Caspase 8, Apoptosis-Related Cysteine Peptidase (CASP8) antibody
|Synonyms||CAP4, MACH, MCH5, FLICE, ALPS2B, Casp-8, FLJ17672, MGC78473, Mch5, Caspase-8, MGC92075, caspase-8, zgc:92075, casp8-A, xCaspase-8, CASP8, casp8, DKFZp469A1428|
Alternatives Western Blotting (WB)
|6 references available|
|Quantity||50 µg (0.5 mg/ml) (Variants)|
|Price||Product not available in this region.|
|Immunogen||Human caspase-8 recombinant protein|
Caspase-8 (FLICE/MACH-1) is a 55 kDa cytosolic protein with homology to the CD95/Fas-associated signal transducer, FADD/MORT-1, as well as to other caspase (ICE/Ced-3) cysteine proteases. The N-terminal region of caspase-8 contains an amino acid sequence, termed the death domain, that facilitates caspase-8-FADD direct interaction. FADD therefore acts as an adapter molecule, allowing caspase-8 to become recruited to the cytoplasmic region of Fas following receptor activation. Viral proteins (v-FLIPS) which inhibit recruitment and activation of caspase-8 have been isolated. Caspase-8 is produced as a proenzyme (55/50 kDa doublet) which upon receptor aggregation is proteolytically cleaved into smaller subunits of 40/36 (doublet), and 23 kDa. Overexpression of caspase-8 is sufficient to induce apoptosis in certain cell lines (e.g., MCF-7) and this phenotype is blocked by overexpression of the caspase-3 protease inhibitor, CrmA. The antibody recognizes both the proform of human caspase-8 (55/50 kDa doublet) as well as the cleaved form (40/36 kDa doublet) on SDS/PAGE. Full-length recombinant human caspase-8 protein was used as immunogen.
Synonyms: FLICE, MACH-1, Mch5
1. Since applications vary, each investigator should titrate the reagent to obtain optimal results.
2. Please refer to us for technical protocols.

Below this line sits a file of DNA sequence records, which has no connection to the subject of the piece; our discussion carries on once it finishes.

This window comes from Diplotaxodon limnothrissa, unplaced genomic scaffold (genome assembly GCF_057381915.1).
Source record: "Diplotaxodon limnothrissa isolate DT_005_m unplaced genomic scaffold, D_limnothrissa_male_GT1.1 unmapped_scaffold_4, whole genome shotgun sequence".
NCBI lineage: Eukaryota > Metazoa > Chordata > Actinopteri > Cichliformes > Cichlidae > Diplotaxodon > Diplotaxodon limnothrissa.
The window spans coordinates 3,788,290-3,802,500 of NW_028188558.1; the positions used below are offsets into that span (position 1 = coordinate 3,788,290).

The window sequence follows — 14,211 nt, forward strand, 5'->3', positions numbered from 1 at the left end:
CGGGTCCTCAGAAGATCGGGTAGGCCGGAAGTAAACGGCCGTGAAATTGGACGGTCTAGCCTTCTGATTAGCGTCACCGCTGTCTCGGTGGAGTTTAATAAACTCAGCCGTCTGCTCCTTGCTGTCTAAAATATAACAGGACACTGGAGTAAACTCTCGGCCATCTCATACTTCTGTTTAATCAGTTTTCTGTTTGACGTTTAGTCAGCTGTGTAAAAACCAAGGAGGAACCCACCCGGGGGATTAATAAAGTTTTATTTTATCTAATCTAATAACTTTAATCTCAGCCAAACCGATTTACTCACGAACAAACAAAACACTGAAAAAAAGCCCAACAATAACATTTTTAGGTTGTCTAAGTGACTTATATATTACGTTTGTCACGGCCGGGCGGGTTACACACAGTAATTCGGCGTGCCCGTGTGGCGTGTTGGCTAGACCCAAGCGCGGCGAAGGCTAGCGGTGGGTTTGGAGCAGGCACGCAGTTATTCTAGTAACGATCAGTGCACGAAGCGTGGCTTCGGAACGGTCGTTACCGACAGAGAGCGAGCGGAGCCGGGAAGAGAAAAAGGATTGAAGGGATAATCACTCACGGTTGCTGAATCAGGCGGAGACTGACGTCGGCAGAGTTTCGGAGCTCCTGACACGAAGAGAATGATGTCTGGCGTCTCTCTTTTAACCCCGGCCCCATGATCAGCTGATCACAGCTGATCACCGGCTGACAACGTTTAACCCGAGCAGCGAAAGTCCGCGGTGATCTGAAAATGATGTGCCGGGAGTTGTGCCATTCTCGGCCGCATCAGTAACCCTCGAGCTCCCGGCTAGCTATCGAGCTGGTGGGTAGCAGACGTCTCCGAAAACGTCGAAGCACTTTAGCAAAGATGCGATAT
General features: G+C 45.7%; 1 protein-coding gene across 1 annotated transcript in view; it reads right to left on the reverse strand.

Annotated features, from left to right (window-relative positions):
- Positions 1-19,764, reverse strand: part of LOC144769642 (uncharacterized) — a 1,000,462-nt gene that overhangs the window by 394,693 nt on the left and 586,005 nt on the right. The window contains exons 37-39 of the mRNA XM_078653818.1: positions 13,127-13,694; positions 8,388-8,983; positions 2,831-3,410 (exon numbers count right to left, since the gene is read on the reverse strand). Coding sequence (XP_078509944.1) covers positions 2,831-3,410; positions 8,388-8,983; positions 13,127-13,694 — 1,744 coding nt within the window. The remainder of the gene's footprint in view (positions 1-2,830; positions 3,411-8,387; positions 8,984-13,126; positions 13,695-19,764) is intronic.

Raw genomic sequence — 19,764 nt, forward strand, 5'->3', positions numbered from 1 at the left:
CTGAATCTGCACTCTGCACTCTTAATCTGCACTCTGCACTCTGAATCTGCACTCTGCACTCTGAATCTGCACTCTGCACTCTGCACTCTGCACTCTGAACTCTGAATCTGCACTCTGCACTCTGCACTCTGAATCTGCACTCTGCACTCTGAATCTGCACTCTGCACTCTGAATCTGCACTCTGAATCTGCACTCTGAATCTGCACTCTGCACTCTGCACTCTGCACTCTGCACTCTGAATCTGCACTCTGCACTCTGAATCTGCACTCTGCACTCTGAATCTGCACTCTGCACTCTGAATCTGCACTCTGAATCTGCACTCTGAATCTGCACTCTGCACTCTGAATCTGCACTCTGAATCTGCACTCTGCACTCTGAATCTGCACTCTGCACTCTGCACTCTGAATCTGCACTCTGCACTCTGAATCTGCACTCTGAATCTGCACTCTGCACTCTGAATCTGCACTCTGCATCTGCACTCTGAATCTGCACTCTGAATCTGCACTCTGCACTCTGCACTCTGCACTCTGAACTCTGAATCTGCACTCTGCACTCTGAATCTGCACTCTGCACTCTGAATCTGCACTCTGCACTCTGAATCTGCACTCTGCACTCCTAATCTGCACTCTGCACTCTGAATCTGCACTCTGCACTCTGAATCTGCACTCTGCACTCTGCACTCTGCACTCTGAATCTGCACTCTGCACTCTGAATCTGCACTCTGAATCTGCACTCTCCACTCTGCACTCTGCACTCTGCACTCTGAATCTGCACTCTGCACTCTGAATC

3. Caution: Sodium azide yields highly toxic hydrazoic acid under acidic conditions. Dilute azide compounds in running water before discarding to avoid accumulation of potentially explosive deposits in plumbing.
|Molecular Weight||55/50 kDa|
Related Products: ABIN967389, ABIN968537
|Application Notes||Applications include western blot analysis (1 - 2 µg/ml). Jurkat T cells (ATCC CRL-1573) are suggested as positive controls. Antibodies-online offers several caspase-8 antibodies. A Jurkat model cell system was used to evaluate these antibodies, these results are summarized in the following table. However, actual bands observed could vary according to the cell model system or treatment used.|
|Purification||Purified from tissue culture supernatant or ascites by affinity chromatography.|
|Buffer||Aqueous buffered solution.|
|Preservative||0.09% Sodium azide.|
|Storage||Store undiluted at 4°C.|
|Restrictions||For Research Use only|
Muzio, Chinnaiyan, Kischkel et al.: "FLICE, a novel FADD-homologous ICE/CED-3-like protease, is recruited to the CD95 (Fas/APO-1) death--inducing signaling complex." in: Cell, Vol. 85, Issue 6, pp. 817-27, 1996 (PubMed).
Thome, Schneider, Hofmann et al.: "Viral FLICE-inhibitory proteins (FLIPs) prevent apoptosis induced by death receptors." in: Nature, Vol. 386, Issue 6624, pp. 517-21, 1997 (PubMed).
Cock, Tepper, de Vries et al.: "CD95 (Fas/APO-1) induces ceramide formation and apoptosis in the absence of a functional acid sphingomyelinase." in: The Journal of biological chemistry, Vol. 273, Issue 13, pp. 7560-5, 1998 (PubMed).
Fearnhead, Rodriguez, Govek et al.: "Oncogene-dependent apoptosis is mediated by caspase-9." in: Proceedings of the National Academy of Sciences of the United States of America, Vol. 95, Issue 23, pp. 13664-9, 1998 (PubMed).
Thome, Martinon, Hofmann et al.: "Equine herpesvirus-2 E10 gene product, but not its cellular homologue, activates NF-kappaB transcription factor and c-Jun N-terminal kinase." in: The Journal of biological chemistry, Vol. 274, Issue 15, pp. 9962-8, 1999 (PubMed).
Boesen-de Cock, Tepper, de Vries et al.: "Common regulation of apoptosis signaling induced by CD95 and the DNA-damaging stimuli etoposide and gamma-radiation downstream from caspase-8 activation." in: The Journal of biological chemistry, Vol. 274, Issue 20, pp. 14255-61, 1999 (PubMed).